The first post was all about making sure you maintain high standards in your class by not allowing the answer, “I don’t know” in your class.
So we move on to the next powerful teaching strategy used by Master Teachers. It’s called ‘Right is Right’.
You’ll have to become a bit anal when using this strategy. This is because you will be raising and defending a high standard of CORRECTNESS in your classroom.
Say the following statements twenty times every day until it becomes a part of your system:
- I will not affirm almost-correct answers in my class.
- I will maintain a high standard of correctness in my class. In fact, 100% correctness.
What this basically means is that students will answer your questions accurately and completely. Not 90% correct, but 100%.
This also means they should answer your question, not give an answer related to it, but an answer that directly answers it.
Teacher: Can you someone give the definition of volume?
Student: The volume is equal to L x W x H
Teacher: That’s the formula. I’m asking for the definition.
In many cases, teachers would praise the answer of the student even though they did not answer the question directly.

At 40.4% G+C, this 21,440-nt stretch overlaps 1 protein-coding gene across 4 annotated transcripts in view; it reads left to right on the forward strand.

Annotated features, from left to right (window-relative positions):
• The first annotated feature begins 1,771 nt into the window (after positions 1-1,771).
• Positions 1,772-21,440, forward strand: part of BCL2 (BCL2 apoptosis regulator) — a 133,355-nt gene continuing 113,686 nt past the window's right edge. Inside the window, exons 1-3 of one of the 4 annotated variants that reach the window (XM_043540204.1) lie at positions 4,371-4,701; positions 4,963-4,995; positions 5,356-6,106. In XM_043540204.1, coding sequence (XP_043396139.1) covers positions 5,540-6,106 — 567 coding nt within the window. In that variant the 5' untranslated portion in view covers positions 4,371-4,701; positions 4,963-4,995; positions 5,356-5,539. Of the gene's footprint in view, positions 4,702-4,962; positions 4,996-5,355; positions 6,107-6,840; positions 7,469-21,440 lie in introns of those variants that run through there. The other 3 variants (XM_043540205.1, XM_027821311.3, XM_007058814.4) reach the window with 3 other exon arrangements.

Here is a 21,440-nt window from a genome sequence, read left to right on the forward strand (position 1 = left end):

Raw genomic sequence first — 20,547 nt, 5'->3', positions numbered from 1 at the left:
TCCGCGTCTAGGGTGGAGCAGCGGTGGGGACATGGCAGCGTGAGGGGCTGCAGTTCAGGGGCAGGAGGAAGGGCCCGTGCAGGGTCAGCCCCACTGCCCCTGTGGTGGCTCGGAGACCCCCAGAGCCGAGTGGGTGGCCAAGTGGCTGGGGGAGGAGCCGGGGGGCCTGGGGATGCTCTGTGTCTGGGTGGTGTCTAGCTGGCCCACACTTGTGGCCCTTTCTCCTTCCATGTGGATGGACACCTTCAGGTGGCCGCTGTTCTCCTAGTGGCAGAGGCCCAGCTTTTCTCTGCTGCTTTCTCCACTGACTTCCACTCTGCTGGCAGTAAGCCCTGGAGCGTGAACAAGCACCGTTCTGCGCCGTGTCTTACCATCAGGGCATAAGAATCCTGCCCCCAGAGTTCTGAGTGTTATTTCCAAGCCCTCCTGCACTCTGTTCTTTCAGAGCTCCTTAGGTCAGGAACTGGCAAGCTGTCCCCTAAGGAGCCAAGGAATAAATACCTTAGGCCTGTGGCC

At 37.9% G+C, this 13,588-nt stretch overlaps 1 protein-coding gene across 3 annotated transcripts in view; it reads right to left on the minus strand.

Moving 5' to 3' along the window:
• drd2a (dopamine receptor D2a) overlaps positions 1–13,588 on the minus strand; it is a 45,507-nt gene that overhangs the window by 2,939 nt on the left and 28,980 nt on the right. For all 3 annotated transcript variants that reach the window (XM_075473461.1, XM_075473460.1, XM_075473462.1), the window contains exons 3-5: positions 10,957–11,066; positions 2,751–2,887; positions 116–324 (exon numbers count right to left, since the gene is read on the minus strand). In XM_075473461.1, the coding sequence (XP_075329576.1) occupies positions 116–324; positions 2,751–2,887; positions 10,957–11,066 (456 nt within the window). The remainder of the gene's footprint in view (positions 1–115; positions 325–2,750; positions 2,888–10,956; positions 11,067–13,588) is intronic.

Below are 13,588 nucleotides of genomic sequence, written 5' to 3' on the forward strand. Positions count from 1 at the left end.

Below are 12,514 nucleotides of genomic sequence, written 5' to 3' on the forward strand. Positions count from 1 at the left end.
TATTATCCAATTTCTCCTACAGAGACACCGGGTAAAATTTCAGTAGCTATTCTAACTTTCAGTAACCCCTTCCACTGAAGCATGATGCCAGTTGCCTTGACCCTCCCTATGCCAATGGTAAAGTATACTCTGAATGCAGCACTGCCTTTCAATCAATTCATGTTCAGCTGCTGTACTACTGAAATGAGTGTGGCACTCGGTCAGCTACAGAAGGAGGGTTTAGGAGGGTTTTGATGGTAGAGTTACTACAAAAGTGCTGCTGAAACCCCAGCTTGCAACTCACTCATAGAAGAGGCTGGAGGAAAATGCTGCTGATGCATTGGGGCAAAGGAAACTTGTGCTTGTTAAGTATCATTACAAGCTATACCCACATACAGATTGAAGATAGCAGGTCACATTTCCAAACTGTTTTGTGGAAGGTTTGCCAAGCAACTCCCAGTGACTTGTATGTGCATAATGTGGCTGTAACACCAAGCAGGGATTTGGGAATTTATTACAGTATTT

Technique #2, Right is Right, compels students to answer questions directly and accurately. It teaches them to give complete answers and to answer directly a question.
So how do you apply this strategy in your class? Doug Lemov offers 4 ways of doing so.
- Hold out for all the way. Praise your student for the effort but don’t confuse that effort with mastery. You can say, “That’s almost correct, but there is something missing. What is it?” Make sure you are always positive when encouraging your students to give the complete answer.
- Insist on making them answer the question. If you asked for a definition, and your student gave an example, then gently tell them that you are looking for a definition, not an example.
- Do not accept answers out of sequence. If you are walking through the class with a step by step problem solving method, and one of your student goes ahead and gives an answer out of sequence, you’ll have to quench that enthusiasm a bit and redirect it back to the correct sequence.
- Train your students to be comfortable with using technical vocabulary. Model the use of technical vocabulary and require them to use it in class.
So there, technique #2 of Master Teachers: Right is Right.
Do you use this technique already in class? Share your experiences of using this strategy in the comments below.
If not, apply it soon and tell us your experience with it
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